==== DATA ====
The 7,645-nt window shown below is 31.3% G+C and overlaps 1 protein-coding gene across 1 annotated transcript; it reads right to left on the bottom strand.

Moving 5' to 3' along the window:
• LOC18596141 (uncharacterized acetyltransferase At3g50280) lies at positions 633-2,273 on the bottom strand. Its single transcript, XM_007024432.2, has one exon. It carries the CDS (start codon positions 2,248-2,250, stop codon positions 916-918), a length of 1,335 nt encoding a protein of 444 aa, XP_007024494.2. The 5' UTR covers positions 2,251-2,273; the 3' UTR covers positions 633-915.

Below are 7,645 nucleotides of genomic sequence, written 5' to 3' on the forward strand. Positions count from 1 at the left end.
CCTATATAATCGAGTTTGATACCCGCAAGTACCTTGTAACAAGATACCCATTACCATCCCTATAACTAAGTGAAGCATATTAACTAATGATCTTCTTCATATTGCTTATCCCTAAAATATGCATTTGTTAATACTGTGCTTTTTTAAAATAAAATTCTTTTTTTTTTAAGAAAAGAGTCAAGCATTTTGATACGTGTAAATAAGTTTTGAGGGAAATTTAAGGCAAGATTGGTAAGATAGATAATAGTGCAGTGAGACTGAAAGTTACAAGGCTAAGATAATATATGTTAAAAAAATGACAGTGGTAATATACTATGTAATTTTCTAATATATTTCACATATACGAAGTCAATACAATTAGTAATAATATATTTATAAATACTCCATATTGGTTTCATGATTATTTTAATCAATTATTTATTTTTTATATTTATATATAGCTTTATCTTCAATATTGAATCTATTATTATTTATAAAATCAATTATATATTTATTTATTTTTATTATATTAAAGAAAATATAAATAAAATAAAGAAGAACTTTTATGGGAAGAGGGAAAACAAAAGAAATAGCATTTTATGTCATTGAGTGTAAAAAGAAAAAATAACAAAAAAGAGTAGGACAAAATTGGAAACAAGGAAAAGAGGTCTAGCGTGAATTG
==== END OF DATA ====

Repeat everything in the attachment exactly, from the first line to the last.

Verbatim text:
The 7,645-nt window shown below is 31.3% G+C and overlaps 1 protein-coding gene across 1 annotated transcript; it reads right to left on the bottom strand.

Moving 5' to 3' along the window:
• LOC18596141 (uncharacterized acetyltransferase At3g50280) lies at positions 633-2,273 on the bottom strand. Its single transcript, XM_007024432.2, has one exon. It carries the CDS (start codon positions 2,248-2,250, stop codon positions 916-918), a length of 1,335 nt encoding a protein of 444 aa, XP_007024494.2. The 5' UTR covers positions 2,251-2,273; the 3' UTR covers positions 633-915.

Below are 7,645 nucleotides of genomic sequence, written 5' to 3' on the forward strand. Positions count from 1 at the left end.
CCTATATAATCGAGTTTGATACCCGCAAGTACCTTGTAACAAGATACCCATTACCATCCCTATAACTAAGTGAAGCATATTAACTAATGATCTTCTTCATATTGCTTATCCCTAAAATATGCATTTGTTAATACTGTGCTTTTTTAAAATAAAATTCTTTTTTTTTTAAGAAAAGAGTCAAGCATTTTGATACGTGTAAATAAGTTTTGAGGGAAATTTAAGGCAAGATTGGTAAGATAGATAATAGTGCAGTGAGACTGAAAGTTACAAGGCTAAGATAATATATGTTAAAAAAATGACAGTGGTAATATACTATGTAATTTTCTAATATATTTCACATATACGAAGTCAATACAATTAGTAATAATATATTTATAAATACTCCATATTGGTTTCATGATTATTTTAATCAATTATTTATTTTTTATATTTATATATAGCTTTATCTTCAATATTGAATCTATTATTATTTATAAAATCAATTATATATTTATTTATTTTTATTATATTAAAGAAAATATAAATAAAATAAAGAAGAACTTTTATGGGAAGAGGGAAAACAAAAGAAATAGCATTTTATGTCATTGAGTGTAAAAAGAAAAAATAACAAAAAAGAGTAGGACAAAATTGGAAACAAGGAAAAGAGGTCTAGCGTGAATTG